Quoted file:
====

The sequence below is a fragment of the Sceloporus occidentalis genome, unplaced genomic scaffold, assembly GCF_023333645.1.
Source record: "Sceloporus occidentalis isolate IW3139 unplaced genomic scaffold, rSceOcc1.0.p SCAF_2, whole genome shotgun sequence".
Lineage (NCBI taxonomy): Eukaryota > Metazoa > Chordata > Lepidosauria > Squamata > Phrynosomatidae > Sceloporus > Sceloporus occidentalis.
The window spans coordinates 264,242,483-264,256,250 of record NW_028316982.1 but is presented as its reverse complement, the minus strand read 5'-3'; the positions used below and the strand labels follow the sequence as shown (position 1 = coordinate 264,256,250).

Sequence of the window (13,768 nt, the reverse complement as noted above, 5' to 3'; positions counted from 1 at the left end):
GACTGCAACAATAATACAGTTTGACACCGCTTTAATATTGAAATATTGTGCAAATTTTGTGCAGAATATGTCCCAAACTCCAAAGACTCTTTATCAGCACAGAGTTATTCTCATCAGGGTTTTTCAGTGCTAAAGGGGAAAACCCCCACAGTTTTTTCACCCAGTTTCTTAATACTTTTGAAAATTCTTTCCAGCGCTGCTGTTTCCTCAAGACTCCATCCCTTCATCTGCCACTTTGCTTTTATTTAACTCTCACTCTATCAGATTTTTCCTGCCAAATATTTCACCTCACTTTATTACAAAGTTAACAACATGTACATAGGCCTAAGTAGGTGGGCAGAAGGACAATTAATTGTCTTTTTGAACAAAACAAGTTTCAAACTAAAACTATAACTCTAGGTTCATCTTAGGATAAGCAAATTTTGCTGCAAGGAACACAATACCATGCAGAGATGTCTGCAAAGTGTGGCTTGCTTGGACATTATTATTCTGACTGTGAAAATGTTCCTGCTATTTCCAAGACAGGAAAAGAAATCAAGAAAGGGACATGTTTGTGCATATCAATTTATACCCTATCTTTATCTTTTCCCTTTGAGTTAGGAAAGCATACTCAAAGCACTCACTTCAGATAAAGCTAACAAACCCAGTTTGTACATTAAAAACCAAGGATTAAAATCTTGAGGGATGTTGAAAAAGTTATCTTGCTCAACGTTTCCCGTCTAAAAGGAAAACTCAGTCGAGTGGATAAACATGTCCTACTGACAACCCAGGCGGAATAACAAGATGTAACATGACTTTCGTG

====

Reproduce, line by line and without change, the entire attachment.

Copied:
The sequence below is a fragment of the Sceloporus occidentalis genome, unplaced genomic scaffold, assembly GCF_023333645.1.
Source record: "Sceloporus occidentalis isolate IW3139 unplaced genomic scaffold, rSceOcc1.0.p SCAF_2, whole genome shotgun sequence".
Lineage (NCBI taxonomy): Eukaryota > Metazoa > Chordata > Lepidosauria > Squamata > Phrynosomatidae > Sceloporus > Sceloporus occidentalis.
The window spans coordinates 264,242,483-264,256,250 of record NW_028316982.1 but is presented as its reverse complement, the minus strand read 5'-3'; the positions used below and the strand labels follow the sequence as shown (position 1 = coordinate 264,256,250).

Sequence of the window (13,768 nt, the reverse complement as noted above, 5' to 3'; positions counted from 1 at the left end):
GACTGCAACAATAATACAGTTTGACACCGCTTTAATATTGAAATATTGTGCAAATTTTGTGCAGAATATGTCCCAAACTCCAAAGACTCTTTATCAGCACAGAGTTATTCTCATCAGGGTTTTTCAGTGCTAAAGGGGAAAACCCCCACAGTTTTTTCACCCAGTTTCTTAATACTTTTGAAAATTCTTTCCAGCGCTGCTGTTTCCTCAAGACTCCATCCCTTCATCTGCCACTTTGCTTTTATTTAACTCTCACTCTATCAGATTTTTCCTGCCAAATATTTCACCTCACTTTATTACAAAGTTAACAACATGTACATAGGCCTAAGTAGGTGGGCAGAAGGACAATTAATTGTCTTTTTGAACAAAACAAGTTTCAAACTAAAACTATAACTCTAGGTTCATCTTAGGATAAGCAAATTTTGCTGCAAGGAACACAATACCATGCAGAGATGTCTGCAAAGTGTGGCTTGCTTGGACATTATTATTCTGACTGTGAAAATGTTCCTGCTATTTCCAAGACAGGAAAAGAAATCAAGAAAGGGACATGTTTGTGCATATCAATTTATACCCTATCTTTATCTTTTCCCTTTGAGTTAGGAAAGCATACTCAAAGCACTCACTTCAGATAAAGCTAACAAACCCAGTTTGTACATTAAAAACCAAGGATTAAAATCTTGAGGGATGTTGAAAAAGTTATCTTGCTCAACGTTTCCCGTCTAAAAGGAAAACTCAGTCGAGTGGATAAACATGTCCTACTGACAACCCAGGCGGAATAACAAGATGTAACATGACTTTCGTG